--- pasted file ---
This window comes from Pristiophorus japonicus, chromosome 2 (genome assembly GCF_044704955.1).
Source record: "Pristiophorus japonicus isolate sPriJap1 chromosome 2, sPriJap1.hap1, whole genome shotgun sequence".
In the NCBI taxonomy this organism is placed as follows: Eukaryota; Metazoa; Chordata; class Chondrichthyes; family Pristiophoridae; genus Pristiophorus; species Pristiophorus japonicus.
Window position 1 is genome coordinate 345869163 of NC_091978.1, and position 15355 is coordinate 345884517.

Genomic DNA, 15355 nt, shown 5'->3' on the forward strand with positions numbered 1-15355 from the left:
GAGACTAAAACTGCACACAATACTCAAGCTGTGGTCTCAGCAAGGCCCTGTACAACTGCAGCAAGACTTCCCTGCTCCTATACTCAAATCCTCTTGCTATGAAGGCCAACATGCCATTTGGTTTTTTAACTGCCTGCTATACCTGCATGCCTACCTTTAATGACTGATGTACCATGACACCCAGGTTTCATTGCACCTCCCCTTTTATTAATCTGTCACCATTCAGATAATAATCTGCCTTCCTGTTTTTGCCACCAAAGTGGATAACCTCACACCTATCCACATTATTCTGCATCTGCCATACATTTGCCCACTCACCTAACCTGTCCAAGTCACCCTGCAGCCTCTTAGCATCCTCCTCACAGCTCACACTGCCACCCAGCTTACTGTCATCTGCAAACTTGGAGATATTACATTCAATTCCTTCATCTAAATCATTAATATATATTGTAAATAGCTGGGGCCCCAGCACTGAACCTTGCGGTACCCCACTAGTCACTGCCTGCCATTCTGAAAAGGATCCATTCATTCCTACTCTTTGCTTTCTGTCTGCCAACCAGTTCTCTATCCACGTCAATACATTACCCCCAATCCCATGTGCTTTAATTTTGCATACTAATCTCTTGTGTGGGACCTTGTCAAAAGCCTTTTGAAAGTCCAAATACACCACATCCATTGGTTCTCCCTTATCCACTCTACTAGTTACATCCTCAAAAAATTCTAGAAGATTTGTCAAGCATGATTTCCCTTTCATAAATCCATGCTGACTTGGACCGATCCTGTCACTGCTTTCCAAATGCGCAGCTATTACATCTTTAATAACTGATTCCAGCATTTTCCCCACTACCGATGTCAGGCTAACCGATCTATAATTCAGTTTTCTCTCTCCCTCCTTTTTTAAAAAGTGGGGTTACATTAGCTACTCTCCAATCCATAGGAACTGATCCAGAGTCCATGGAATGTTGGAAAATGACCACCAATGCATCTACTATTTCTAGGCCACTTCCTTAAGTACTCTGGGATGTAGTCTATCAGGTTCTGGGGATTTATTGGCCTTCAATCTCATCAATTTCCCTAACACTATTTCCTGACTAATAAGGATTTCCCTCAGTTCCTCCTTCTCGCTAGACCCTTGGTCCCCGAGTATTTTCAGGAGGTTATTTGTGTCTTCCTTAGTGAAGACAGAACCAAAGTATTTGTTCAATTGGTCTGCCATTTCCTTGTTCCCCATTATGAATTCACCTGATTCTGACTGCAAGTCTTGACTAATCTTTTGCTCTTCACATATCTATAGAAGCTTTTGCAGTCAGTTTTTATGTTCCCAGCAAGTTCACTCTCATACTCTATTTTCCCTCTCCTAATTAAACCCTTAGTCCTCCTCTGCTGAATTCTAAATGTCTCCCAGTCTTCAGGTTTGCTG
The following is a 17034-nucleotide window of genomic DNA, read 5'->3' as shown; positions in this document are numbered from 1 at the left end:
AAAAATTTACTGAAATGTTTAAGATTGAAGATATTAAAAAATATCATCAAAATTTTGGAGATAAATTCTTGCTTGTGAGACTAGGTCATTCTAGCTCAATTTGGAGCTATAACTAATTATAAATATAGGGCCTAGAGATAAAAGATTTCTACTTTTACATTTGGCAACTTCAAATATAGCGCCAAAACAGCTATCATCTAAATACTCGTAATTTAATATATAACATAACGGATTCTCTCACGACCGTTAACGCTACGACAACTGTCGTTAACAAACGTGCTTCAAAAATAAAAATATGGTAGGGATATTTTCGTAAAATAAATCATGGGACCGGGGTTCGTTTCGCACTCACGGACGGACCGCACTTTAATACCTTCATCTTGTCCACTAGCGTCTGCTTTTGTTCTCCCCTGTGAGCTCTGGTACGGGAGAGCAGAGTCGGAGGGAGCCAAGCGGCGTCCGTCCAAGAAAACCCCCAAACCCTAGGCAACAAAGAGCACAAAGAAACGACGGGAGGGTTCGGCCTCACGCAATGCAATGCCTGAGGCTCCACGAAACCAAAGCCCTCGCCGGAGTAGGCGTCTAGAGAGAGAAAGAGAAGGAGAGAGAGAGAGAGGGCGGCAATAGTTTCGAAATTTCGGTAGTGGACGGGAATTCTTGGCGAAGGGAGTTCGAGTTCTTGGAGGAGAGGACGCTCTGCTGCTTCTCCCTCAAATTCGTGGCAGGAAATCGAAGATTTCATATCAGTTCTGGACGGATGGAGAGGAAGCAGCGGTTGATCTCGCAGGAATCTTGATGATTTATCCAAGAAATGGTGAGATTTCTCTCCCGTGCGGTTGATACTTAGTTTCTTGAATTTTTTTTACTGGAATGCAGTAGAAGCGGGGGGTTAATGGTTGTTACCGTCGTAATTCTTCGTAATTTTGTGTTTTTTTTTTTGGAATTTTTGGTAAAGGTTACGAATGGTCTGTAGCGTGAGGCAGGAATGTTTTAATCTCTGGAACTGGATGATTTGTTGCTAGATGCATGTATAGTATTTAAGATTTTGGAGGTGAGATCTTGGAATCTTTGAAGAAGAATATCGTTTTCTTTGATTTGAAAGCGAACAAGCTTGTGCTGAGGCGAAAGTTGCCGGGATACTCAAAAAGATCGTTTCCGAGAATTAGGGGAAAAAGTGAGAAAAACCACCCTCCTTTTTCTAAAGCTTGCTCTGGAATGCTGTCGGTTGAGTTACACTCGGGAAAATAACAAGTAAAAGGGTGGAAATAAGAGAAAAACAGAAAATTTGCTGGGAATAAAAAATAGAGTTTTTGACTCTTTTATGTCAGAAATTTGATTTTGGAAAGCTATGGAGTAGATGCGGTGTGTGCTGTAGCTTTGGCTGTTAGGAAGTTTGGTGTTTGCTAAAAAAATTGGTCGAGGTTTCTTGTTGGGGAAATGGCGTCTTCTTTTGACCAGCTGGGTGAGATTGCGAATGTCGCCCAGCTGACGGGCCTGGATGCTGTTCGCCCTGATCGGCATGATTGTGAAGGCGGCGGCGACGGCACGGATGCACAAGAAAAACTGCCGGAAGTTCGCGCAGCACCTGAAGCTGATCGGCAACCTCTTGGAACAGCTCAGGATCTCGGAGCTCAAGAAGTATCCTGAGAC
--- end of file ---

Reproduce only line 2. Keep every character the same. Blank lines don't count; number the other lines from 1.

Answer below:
Source record: "Pristiophorus japonicus isolate sPriJap1 chromosome 2, sPriJap1.hap1, whole genome shotgun sequence".